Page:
While Doria’s tree kangaroo is thought to still be common in some areas of its range, intense and consistent hunting pressure for its meat has led to the local extinction of many populations of this species. In the past, hunting of this prized game species by local people may have been sustainable, but advances in the development of hunting equipment, combined with a rising human population, has led to an increase in hunting. Habitat loss and degradation of forested areas as a result of exploitation for timber poses an additional threat to Doria’s tree kangaroo.

Doria’s tree kangaroo is legally protected in the Indonesian part of New Guinea. However, this is not yet the case in Papua New Guinea, and the protection of vital forest habitat in this region has been recommended to ensure the future survival of this intriguing marsupial. In addition, measures to control or restrict traditional hunting have been suggested as key factors in the conservation of this threatened species.

See images and videos of Doria’s tree kangaroo on ARKive.

Find out more about New Guinea and other South Pacific islands.

Kathryn Pintus, ARKive Content and Outreach Officer

Apr 4

Angel’s Madagascar frog (Boehmantis microtympanum)

Species: Angel’s Madagascar frog (Boehmantis microtympanum)

Status: Endangered (EN)

Interesting Fact: Angel’s Madagascar frog is not known to produce any vocalisations and its external ear drum is much smaller than in most frog species.

More information: Angel’s Madagascar frog is a large-bodied frog species that has a marbled green-brown or grey pattern on the upper surface of its body, perfectly camouflaging it against the abundant moss-covered rocks in its habitat.

The impressive yet infrequent energetic movements of this species are only used when an individual is disturbed, and Angel’s Madagascar frog is relatively sedentary for the majority of the time. The main prey items of this species include insects, small freshwater crustaceans and smaller frogs, which it hunts for at dusk and generally devours whole. This long-living amphibian can live for up to seven years.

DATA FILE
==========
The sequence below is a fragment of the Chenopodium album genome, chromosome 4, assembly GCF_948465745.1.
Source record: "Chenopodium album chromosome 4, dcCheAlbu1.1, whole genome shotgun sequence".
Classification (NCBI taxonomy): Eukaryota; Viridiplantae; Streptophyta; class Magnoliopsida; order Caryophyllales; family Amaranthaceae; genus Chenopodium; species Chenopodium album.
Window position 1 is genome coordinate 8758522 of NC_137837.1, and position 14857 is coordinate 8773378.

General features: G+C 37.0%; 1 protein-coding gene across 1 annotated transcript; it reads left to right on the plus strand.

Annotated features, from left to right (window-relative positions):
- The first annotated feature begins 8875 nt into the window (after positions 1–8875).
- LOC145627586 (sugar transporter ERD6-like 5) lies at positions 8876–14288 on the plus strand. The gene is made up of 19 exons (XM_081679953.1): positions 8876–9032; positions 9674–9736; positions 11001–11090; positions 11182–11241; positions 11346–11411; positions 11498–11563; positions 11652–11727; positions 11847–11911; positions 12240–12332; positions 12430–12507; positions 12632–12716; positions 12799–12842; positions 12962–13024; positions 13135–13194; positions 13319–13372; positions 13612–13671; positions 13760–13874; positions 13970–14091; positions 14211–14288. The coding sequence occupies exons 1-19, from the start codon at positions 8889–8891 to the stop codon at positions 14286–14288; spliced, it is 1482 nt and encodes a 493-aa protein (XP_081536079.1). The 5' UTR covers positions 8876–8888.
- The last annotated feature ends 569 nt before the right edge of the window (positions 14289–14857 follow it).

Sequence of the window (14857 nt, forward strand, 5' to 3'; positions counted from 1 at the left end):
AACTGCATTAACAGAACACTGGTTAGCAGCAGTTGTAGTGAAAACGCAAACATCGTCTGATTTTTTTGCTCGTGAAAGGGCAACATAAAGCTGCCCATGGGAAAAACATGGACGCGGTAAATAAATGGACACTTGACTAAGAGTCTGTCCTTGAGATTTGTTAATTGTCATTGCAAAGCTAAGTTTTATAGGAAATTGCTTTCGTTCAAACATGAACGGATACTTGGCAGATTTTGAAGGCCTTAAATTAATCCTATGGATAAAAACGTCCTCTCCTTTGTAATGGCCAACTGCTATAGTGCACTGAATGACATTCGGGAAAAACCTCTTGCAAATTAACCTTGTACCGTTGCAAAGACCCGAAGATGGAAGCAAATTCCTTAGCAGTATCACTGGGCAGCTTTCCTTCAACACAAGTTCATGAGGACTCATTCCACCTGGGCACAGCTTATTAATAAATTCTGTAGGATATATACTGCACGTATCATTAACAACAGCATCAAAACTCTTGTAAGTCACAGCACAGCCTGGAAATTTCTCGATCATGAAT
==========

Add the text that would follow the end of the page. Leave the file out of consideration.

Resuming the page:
Local extinctions of Angel’s Madagascar frog have already occurred due to the extensive destruction of forest habitats throughout its range, especially in southeast Madagascar. As well as habitat loss and degradation, the introduction of an invasive eucalyptus species has also led to population declines in this species.

The range of Angel’s Madagascar frog includes two protected areas, the Andohela and Midongy-du-Sud National Parks, although further protection of this species’ habitat would be highly beneficial for its conservation. Promoting sustainable forestry practices within the local community would also help to mitigate the extensive habitat destruction that continues to remove huge expanses of naturally occurring forest across Madagascar.

Find out more about amphibians on the IUCN Red List

Find out more about conservation in Madagascar

See images of Angel’s Madagascar frog on ARKive

Hannah Mulvany, ARKive Content and Outreach Officer